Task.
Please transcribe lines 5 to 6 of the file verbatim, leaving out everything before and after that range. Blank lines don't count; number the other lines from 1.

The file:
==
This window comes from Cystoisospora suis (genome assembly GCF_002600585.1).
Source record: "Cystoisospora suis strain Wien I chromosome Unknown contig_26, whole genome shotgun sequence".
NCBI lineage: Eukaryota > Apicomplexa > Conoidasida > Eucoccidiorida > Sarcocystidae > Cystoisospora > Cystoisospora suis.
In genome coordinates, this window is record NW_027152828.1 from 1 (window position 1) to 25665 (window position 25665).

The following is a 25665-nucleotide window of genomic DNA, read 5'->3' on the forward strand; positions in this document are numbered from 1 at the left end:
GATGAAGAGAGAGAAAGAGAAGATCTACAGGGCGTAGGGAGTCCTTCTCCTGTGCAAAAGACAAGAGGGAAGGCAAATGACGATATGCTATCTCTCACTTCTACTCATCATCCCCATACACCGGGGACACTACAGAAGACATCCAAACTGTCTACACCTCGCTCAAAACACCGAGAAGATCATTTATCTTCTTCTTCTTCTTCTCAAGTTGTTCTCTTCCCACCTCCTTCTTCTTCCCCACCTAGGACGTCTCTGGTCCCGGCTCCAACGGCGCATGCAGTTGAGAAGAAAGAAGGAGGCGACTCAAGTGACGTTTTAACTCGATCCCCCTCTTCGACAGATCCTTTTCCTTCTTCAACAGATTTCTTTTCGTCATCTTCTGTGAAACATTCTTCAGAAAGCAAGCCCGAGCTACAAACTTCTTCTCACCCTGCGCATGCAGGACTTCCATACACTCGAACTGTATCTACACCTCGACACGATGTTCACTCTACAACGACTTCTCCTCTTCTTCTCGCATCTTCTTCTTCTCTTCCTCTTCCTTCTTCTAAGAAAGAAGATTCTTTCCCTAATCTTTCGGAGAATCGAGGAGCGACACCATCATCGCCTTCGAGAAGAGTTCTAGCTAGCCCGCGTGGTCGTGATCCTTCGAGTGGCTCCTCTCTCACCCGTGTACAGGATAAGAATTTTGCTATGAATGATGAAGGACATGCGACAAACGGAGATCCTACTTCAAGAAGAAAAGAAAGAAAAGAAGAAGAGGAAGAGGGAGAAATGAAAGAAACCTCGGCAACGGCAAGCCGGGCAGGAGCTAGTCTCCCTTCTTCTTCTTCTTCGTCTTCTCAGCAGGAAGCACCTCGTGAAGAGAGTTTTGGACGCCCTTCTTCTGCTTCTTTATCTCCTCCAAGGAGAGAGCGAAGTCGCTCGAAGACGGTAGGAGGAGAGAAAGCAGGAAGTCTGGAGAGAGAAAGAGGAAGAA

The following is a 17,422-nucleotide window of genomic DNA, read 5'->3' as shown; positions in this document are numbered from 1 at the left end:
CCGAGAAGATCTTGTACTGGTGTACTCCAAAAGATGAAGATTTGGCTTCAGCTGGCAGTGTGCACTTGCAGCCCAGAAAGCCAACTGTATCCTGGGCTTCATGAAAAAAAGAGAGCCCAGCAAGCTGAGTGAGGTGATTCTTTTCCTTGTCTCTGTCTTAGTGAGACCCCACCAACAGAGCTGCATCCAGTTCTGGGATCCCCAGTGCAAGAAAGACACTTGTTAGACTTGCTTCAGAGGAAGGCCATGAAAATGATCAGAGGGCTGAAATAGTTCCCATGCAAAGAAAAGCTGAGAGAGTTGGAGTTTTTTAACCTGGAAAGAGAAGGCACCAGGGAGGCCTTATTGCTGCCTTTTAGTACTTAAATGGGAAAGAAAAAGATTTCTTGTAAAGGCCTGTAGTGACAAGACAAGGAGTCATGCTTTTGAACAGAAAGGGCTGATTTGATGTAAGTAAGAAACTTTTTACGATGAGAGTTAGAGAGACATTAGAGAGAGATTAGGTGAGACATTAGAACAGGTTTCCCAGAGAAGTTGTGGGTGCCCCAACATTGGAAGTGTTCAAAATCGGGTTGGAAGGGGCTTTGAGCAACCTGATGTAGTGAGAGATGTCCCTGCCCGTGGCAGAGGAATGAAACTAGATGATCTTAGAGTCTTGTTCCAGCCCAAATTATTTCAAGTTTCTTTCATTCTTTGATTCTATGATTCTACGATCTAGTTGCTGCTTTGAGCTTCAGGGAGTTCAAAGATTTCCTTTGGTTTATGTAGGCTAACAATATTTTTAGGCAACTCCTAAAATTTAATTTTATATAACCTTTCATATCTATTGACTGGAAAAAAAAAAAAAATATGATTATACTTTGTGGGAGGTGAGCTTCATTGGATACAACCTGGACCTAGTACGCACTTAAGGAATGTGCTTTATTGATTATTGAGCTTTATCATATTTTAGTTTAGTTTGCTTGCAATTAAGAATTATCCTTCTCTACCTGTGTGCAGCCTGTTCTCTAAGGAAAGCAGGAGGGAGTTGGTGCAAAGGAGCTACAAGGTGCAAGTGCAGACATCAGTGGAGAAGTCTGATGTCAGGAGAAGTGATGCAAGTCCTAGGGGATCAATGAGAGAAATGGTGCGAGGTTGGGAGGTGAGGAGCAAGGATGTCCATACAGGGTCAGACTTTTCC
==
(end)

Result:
The following is a 25665-nucleotide window of genomic DNA, read 5'->3' on the forward strand; positions in this document are numbered from 1 at the left end:
GATGAAGAGAGAGAAAGAGAAGATCTACAGGGCGTAGGGAGTCCTTCTCCTGTGCAAAAGACAAGAGGGAAGGCAAATGACGATATGCTATCTCTCACTTCTACTCATCATCCCCATACACCGGGGACACTACAGAAGACATCCAAACTGTCTACACCTCGCTCAAAACACCGAGAAGATCATTTATCTTCTTCTTCTTCTTCTCAAGTTGTTCTCTTCCCACCTCCTTCTTCTTCCCCACCTAGGACGTCTCTGGTCCCGGCTCCAACGGCGCATGCAGTTGAGAAGAAAGAAGGAGGCGACTCAAGTGACGTTTTAACTCGATCCCCCTCTTCGACAGATCCTTTTCCTTCTTCAACAGATTTCTTTTCGTCATCTTCTGTGAAACATTCTTCAGAAAGCAAGCCCGAGCTACAAACTTCTTCTCACCCTGCGCATGCAGGACTTCCATACACTCGAACTGTATCTACACCTCGACACGATGTTCACTCTACAACGACTTCTCCTCTTCTTCTCGCATCTTCTTCTTCTCTTCCTCTTCCTTCTTCTAAGAAAGAAGATTCTTTCCCTAATCTTTCGGAGAATCGAGGAGCGACACCATCATCGCCTTCGAGAAGAGTTCTAGCTAGCCCGCGTGGTCGTGATCCTTCGAGTGGCTCCTCTCTCACCCGTGTACAGGATAAGAATTTTGCTATGAATGATGAAGGACATGCGACAAACGGAGATCCTACTTCAAGAAGAAAAGAAAGAAAAGAAGAAGAGGAAGAGGGAGAAATGAAAGAAACCTCGGCAACGGCAAGCCGGGCAGGAGCTAGTCTCCCTTCTTCTTCTTCTTCGTCTTCTCAGCAGGAAGCACCTCGTGAAGAGAGTTTTGGACGCCCTTCTTCTGCTTCTTTATCTCCTCCAAGGAGAGAGCGAAGTCGCTCGAAGACGGTAGGAGGAGAGAAAGCAGGAAGTCTGGAGAGAGAAAGAGGAAGAA